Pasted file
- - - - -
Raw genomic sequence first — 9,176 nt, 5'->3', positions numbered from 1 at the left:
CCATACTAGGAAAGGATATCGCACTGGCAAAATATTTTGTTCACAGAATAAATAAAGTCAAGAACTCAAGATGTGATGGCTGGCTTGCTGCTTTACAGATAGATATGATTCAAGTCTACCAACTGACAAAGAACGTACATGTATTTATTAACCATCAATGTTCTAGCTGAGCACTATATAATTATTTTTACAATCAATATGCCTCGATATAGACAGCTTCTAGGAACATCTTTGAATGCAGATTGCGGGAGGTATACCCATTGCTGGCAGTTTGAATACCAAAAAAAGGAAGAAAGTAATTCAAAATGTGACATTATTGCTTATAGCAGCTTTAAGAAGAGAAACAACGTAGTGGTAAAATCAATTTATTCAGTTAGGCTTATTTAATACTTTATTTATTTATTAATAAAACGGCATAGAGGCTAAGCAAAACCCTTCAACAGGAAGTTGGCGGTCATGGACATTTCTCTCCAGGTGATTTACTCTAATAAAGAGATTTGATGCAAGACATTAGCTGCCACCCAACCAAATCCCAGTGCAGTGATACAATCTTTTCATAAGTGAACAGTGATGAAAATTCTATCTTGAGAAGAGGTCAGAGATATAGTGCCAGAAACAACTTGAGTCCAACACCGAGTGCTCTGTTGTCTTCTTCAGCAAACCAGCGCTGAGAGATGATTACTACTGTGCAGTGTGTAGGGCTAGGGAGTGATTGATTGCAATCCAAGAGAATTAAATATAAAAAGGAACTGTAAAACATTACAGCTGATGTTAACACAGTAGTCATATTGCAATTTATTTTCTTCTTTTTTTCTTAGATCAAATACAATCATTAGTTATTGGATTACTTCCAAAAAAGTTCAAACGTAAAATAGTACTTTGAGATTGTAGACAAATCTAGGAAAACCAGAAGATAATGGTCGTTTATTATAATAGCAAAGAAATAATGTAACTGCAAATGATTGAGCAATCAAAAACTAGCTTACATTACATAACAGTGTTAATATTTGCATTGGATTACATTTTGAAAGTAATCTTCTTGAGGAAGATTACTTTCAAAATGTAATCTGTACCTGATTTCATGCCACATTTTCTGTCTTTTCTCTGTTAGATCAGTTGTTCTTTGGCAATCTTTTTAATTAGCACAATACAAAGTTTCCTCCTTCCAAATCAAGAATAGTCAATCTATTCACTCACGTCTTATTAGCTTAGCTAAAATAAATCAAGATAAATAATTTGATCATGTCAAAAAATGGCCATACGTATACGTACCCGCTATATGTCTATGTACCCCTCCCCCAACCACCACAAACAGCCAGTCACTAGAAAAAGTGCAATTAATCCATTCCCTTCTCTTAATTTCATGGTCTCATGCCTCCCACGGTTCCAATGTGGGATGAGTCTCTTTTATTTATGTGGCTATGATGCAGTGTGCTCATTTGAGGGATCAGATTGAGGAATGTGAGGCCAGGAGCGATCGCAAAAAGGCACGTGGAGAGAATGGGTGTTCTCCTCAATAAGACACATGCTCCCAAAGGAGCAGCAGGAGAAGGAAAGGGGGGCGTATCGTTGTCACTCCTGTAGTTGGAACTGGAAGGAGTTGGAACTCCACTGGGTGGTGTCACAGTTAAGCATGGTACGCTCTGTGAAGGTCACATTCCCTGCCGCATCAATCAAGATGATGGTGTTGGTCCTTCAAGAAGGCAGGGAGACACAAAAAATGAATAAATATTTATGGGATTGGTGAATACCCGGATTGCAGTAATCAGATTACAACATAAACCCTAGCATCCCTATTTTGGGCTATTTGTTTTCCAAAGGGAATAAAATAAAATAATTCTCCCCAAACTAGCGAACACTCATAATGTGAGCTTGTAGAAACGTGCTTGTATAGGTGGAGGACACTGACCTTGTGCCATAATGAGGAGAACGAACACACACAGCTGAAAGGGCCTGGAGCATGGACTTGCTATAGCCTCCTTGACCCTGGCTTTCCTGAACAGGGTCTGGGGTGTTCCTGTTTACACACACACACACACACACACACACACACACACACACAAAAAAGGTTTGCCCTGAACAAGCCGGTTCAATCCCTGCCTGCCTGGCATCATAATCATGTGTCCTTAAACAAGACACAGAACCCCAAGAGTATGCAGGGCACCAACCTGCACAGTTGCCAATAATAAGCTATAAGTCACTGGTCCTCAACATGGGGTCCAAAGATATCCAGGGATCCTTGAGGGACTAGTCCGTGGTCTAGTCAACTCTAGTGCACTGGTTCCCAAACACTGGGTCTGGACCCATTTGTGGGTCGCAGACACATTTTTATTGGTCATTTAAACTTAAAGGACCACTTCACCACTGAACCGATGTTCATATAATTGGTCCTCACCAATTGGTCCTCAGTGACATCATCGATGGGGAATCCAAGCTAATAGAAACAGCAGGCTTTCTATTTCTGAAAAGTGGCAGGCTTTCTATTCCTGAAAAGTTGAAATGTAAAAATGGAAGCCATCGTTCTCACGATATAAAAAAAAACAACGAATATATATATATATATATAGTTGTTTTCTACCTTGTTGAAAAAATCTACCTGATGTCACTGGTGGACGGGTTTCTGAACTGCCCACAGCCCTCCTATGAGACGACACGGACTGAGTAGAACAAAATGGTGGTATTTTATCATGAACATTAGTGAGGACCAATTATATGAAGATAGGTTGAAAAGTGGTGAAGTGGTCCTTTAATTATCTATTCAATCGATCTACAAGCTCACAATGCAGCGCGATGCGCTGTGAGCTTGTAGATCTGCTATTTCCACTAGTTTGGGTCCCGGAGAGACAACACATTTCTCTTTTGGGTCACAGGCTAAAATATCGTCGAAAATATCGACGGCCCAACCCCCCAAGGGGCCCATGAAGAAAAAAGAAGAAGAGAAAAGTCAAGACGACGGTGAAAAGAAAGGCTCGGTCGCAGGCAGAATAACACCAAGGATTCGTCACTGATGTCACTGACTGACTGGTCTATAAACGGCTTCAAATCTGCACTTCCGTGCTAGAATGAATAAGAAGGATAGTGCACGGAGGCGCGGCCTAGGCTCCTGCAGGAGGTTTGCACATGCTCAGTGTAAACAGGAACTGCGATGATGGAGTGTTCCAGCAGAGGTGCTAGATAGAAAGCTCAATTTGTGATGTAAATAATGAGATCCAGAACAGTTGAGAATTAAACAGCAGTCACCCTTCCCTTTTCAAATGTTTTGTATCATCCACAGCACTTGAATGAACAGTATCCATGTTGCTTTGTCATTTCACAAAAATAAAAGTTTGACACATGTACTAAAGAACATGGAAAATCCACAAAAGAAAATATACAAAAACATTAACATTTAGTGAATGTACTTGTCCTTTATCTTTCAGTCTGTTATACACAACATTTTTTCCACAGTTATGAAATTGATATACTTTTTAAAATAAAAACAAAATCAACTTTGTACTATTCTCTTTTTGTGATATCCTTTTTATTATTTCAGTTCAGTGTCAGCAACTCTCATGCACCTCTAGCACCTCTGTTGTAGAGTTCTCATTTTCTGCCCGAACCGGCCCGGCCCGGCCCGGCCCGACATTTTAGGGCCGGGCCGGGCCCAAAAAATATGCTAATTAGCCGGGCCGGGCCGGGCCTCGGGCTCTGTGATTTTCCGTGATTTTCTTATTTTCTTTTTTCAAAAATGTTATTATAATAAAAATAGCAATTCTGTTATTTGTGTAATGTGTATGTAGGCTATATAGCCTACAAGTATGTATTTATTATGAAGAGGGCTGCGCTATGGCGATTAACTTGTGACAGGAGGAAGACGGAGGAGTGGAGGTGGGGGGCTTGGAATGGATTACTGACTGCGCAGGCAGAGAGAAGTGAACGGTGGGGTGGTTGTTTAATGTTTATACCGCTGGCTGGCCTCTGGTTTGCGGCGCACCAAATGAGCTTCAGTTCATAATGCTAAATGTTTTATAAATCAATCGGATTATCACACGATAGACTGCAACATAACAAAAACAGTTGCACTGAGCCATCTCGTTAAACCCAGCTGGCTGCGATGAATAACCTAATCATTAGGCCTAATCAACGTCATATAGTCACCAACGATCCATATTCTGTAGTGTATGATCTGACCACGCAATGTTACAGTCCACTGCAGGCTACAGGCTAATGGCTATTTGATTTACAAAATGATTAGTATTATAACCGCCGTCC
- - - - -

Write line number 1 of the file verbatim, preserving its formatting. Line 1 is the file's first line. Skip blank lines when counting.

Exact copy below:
Raw genomic sequence first — 9,176 nt, 5'->3', positions numbered from 1 at the left: